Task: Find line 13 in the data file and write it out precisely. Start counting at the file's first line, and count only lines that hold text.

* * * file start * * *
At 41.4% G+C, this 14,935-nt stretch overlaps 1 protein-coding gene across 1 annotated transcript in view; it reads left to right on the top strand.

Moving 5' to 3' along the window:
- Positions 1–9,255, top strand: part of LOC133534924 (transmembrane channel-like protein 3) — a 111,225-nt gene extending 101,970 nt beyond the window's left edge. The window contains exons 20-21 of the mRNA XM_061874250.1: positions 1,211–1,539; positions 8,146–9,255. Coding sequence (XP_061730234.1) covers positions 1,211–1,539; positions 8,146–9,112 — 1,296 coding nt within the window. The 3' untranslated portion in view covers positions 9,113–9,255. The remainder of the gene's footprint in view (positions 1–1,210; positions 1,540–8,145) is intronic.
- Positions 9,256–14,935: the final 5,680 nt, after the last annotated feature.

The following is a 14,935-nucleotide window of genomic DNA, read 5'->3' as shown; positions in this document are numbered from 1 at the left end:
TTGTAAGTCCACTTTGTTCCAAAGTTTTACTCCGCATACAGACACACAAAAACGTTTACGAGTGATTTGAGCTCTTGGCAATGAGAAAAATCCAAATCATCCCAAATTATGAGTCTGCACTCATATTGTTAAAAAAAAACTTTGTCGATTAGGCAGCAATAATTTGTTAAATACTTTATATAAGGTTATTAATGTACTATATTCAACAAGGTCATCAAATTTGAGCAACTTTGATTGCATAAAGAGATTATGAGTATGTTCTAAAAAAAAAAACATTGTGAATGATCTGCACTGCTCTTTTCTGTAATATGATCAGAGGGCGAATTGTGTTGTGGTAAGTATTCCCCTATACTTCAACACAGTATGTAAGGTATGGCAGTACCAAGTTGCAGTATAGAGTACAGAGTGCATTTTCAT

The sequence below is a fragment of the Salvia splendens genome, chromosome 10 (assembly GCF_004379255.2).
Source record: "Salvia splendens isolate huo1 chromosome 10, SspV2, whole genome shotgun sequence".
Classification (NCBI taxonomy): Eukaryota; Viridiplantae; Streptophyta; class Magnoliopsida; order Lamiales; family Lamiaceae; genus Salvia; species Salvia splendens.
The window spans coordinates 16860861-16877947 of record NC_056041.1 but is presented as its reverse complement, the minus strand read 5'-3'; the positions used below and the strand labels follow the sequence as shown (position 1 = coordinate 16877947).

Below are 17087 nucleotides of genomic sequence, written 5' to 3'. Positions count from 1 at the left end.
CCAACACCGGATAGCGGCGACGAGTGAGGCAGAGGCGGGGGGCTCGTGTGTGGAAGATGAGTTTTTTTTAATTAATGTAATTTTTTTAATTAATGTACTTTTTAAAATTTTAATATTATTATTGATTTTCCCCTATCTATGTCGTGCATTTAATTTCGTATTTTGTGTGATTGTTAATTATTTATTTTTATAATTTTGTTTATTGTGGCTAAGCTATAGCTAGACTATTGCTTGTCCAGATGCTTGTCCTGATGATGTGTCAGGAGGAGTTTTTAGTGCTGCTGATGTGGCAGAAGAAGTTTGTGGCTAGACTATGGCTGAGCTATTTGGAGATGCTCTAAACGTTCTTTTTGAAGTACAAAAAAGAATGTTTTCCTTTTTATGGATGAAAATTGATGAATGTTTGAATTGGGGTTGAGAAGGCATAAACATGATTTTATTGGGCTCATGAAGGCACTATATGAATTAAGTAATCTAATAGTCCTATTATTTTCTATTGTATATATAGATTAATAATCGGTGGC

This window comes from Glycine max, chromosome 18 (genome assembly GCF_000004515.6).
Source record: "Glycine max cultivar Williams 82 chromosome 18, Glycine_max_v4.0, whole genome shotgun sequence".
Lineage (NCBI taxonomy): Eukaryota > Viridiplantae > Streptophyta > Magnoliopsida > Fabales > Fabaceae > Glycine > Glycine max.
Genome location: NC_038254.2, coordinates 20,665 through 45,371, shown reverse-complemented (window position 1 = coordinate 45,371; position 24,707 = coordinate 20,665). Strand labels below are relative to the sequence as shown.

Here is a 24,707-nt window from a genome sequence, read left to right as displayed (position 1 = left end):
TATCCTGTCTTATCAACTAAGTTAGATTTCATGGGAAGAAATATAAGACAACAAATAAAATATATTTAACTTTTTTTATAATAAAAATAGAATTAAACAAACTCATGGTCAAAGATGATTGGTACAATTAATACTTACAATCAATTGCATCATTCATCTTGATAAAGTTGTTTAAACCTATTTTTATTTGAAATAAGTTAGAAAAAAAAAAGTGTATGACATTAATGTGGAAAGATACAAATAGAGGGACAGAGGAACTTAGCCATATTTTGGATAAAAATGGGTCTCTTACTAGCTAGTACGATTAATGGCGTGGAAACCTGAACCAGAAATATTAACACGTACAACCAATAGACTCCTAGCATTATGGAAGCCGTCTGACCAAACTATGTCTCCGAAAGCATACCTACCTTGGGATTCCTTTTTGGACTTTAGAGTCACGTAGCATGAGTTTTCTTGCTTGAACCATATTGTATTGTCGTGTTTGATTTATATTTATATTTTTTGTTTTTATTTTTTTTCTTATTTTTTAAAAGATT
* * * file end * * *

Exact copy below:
This window comes from Glycine max, chromosome 18 (genome assembly GCF_000004515.6).